The III Citadel Controversy - SurvivalBlog.com
The name "III Citadel" came into the limelight last weekend, when The Drudge Report posted a prominent link to a CNS article by Gregory Gwyn-Williams, Jr.. In a nutshell, a man identifying himself as "Sam III" who is somehow loosely associated with III Arms (a legitimate company, in West Virginia) started a patriot community building project, somewhere east of St. Maries, Idaho. When I first heard about it in November, I made just one short and noncommittal "this sounds interesting" mention in my blog. (A post which I just removed.)
Two days ago I was quite troubled to learn that the main promoter of Citadel III is a convicted felon. (That, according to the SipseyStreetIrregulars blog.)
In the III Citadel web page and blog, Mr. Hyman /Sam Kerodin / Christian Kerodin / Sam Kerillion / Sam Hellesponte / Sam III / Nom Du Jour seems to imply that I've somehow endorsed his venture or that what they are doing fits in with my American Redoubt concept. I haven't endorsed it, and he is not my buddy. To the best of my knowledge I've never met, spoken or corresponded with the man.
For some background, see:
"Citadel." Convicted extortionist's latest con gets huge play on Drudge.
Three-letter frog in Kerodin's pocket? Anecdotes of the Kerodin career. A convicted extortionist. Turns out his real name is Christian Hyman.
Again, I have nothing to do with Mr. Hyman. My only nexus to him is that he chose a piece of land that is in one of the states that I recommend for relocation. He has apparently tried to capitalize on my name. According to the SipseyStreetIrregulars blog, Mr. Hyman "persuades folks to invest" in the project. My advice: Beware of III Citadel!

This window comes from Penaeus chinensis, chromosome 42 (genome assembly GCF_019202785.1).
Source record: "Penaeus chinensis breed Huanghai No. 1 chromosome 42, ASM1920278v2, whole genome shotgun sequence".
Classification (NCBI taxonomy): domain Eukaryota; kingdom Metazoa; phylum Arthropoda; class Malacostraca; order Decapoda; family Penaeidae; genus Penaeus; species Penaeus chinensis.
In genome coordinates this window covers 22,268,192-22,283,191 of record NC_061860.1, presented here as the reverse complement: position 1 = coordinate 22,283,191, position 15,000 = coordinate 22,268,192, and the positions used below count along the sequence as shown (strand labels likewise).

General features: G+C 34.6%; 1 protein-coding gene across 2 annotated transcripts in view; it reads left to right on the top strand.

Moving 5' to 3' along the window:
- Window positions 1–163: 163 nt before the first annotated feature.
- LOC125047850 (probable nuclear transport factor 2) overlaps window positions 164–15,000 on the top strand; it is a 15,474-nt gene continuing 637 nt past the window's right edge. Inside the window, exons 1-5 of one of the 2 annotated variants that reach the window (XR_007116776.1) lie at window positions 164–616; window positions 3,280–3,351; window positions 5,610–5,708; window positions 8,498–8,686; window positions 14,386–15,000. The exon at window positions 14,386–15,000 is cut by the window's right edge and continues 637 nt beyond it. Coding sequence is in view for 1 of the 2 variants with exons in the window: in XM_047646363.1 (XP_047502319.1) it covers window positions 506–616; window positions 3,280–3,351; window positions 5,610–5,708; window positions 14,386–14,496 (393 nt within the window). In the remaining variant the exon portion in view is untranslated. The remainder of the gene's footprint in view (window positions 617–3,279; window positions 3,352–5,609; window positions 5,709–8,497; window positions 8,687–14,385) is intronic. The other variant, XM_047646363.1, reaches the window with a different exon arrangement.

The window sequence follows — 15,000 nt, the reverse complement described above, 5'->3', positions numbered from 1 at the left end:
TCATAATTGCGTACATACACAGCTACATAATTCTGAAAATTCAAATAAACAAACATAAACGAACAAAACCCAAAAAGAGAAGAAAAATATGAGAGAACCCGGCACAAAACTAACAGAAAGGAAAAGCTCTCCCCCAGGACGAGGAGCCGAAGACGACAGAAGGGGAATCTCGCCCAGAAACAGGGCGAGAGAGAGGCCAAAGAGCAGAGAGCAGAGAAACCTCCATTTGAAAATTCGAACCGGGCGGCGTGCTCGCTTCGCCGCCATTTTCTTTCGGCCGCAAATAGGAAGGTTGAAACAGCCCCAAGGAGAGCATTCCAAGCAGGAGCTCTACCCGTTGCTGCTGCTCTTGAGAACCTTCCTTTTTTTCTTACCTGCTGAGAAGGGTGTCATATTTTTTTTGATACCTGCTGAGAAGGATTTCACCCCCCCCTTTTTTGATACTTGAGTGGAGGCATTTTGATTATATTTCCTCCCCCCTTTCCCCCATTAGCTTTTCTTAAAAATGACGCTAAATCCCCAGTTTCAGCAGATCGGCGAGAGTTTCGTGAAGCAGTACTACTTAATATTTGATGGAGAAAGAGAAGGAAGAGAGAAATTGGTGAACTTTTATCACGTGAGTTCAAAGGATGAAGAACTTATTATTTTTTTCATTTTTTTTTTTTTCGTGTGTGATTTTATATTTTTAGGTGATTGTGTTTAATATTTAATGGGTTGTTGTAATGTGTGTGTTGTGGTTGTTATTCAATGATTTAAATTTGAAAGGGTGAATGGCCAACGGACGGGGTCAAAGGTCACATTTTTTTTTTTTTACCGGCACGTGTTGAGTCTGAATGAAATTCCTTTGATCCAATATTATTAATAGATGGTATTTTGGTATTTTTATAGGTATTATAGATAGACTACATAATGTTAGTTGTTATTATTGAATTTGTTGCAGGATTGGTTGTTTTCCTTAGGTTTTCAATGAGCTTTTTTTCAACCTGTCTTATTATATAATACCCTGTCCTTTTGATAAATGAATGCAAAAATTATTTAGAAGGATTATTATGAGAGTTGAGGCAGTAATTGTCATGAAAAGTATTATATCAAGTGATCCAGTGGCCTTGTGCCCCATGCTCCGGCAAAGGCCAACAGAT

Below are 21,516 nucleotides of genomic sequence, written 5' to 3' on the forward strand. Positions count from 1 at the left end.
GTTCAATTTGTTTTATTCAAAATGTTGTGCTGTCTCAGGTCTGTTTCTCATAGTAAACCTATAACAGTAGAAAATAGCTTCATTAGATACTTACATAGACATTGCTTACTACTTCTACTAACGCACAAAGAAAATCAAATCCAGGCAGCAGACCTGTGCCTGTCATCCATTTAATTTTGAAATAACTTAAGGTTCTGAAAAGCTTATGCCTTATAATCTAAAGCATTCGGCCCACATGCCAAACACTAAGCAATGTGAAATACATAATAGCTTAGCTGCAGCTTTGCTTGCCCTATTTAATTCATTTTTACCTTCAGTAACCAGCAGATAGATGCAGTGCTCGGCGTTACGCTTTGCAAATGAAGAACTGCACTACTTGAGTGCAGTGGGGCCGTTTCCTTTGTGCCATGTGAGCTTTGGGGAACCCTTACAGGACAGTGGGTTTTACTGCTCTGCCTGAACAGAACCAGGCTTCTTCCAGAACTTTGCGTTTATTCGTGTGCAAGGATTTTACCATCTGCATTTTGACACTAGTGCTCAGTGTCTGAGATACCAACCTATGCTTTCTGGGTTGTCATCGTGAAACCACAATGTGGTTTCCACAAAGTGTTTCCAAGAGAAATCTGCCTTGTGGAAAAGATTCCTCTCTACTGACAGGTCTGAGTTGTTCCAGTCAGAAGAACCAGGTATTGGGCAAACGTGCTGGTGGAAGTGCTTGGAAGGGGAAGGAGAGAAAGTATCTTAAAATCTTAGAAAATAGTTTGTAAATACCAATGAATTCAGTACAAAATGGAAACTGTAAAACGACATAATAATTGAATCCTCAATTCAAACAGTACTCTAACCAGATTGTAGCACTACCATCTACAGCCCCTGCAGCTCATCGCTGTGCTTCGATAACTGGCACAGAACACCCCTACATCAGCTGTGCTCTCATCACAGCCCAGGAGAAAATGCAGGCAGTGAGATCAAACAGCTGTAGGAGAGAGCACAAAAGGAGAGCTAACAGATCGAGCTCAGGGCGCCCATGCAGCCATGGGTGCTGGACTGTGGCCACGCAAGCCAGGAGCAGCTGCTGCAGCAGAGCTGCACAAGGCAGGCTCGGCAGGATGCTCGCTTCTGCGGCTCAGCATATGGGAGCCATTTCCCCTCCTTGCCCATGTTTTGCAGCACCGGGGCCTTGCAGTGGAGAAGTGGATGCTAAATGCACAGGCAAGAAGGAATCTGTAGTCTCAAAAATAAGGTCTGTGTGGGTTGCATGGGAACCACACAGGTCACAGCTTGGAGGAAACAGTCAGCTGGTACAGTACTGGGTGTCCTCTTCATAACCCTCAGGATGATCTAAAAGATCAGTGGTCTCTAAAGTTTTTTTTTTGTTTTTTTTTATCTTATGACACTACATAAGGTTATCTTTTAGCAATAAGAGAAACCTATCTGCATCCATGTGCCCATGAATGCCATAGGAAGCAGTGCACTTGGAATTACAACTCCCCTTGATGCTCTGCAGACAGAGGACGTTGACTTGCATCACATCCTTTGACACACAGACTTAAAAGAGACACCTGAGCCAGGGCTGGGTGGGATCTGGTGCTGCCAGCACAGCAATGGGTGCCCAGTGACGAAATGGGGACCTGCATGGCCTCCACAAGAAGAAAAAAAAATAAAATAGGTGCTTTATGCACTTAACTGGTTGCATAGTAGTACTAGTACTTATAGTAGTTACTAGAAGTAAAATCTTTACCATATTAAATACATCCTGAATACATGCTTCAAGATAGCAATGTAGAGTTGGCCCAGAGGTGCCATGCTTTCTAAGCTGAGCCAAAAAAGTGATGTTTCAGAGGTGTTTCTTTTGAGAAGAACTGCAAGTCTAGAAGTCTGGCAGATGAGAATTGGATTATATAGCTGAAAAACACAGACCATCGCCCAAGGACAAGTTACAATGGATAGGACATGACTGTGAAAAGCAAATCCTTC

In closing, I should point out that III Arms is a separate entity and to the best of my knowledge they are a legitimate and reputable company. - J.W.R.
As I've mentioned before, I share some strong reservations about the Citadel community plan and the group's leadership. (Namely, Mr. Kerodin.) Our friend Patrice Lewis, who lives in the same county, recently wrote a cogent summary, in her excellent Rural Revolution blog. Some of the comments that follow are thought provoking.
A fundamental flaw is that they plan to lease shares in a walled community, rather than sell clear title to individual lots. Without private land holdings by the individual members, this wouldn't be much more than a hippie commune--albeit a heavily-armed hippie commune.
I know the region quite well. In fact, it is not far from where my first novel (Patriots) was set. The subdivision, zoning and permit requirements in Benewah County are favorable to development. (Much better than in adjoining Latah County, where there is a 40 acre minimum parcel size, for subdivision.) There are now permits required and a building code is enforced, but agricultural buildings are exempt.
Outside of the sprawling National Forest, the only large tracts of land around there (usually no more than 640 acre sections--see the checkerboard pattern of sections in the Forest Service maps) are mostly held by the big timber companies such as Potlatch. The largest tracts and the most affordable (per acre) are mostly in high elevation country which have serious access problems in the winter and are pitiful, agriculturally. (Again, because of the elevation, which means a short growing season.)
Generally, the big tracts of land don't go on the market until after they've been logged. Bit I must mention that these days, the loggers no longer do many clear cuts, and they have special cutting plans required near streams.
While I do recommend the lower-elevation portions of the region, I don't think that the current Citadel plan has much chance of success. And as long as ex-felon Mr. Kerodin is in the leadership, I cannot endorse it.
jrs - something I ran across